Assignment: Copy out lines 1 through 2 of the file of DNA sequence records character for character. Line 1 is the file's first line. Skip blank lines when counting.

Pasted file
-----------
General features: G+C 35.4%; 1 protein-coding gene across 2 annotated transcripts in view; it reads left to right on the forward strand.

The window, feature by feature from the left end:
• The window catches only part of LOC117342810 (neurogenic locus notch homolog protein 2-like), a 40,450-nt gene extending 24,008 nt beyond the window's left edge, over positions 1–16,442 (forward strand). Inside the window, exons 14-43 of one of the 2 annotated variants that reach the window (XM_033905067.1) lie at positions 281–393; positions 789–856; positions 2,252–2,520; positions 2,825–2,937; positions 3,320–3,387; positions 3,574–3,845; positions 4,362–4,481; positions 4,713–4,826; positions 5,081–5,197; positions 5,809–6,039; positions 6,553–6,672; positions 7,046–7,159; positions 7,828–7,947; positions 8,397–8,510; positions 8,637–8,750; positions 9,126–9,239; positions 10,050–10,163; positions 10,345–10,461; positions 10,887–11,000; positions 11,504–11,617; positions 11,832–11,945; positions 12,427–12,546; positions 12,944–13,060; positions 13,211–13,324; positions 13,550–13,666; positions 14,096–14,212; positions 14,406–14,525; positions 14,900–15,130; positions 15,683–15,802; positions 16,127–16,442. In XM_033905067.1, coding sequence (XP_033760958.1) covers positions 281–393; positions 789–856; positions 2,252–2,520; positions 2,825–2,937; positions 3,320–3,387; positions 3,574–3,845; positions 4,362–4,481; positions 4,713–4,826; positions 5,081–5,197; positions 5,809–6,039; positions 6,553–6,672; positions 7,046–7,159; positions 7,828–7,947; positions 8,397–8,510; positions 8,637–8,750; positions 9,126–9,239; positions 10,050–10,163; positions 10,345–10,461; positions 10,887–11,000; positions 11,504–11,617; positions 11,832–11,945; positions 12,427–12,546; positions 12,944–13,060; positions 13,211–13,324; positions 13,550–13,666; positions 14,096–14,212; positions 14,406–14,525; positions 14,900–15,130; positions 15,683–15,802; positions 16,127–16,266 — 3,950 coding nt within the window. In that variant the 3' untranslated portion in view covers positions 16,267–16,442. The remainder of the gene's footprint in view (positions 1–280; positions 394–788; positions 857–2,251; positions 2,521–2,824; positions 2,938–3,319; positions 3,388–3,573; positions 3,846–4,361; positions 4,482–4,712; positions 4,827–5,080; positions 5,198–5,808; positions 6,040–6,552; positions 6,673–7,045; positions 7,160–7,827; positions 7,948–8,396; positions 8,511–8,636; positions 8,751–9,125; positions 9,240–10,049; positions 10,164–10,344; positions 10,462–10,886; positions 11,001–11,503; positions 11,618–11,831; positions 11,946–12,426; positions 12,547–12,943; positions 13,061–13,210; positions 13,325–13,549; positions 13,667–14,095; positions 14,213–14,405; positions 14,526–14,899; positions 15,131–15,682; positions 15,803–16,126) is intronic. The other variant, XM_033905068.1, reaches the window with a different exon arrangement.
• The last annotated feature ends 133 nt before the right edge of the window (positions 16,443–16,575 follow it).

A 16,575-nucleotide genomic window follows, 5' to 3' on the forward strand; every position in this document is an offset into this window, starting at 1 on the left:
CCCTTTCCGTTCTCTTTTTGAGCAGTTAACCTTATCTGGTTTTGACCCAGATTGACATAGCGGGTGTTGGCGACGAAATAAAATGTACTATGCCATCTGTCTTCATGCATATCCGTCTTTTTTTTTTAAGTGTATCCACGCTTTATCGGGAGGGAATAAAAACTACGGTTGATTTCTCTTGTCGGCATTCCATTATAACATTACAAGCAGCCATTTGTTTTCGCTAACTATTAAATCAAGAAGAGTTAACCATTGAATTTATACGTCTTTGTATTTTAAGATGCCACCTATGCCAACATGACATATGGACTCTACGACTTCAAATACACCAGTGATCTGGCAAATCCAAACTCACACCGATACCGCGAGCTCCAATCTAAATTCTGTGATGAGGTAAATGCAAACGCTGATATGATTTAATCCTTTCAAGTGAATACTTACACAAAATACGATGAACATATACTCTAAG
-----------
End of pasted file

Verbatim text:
General features: G+C 35.4%; 1 protein-coding gene across 2 annotated transcripts in view; it reads left to right on the forward strand.

The window, feature by feature from the left end: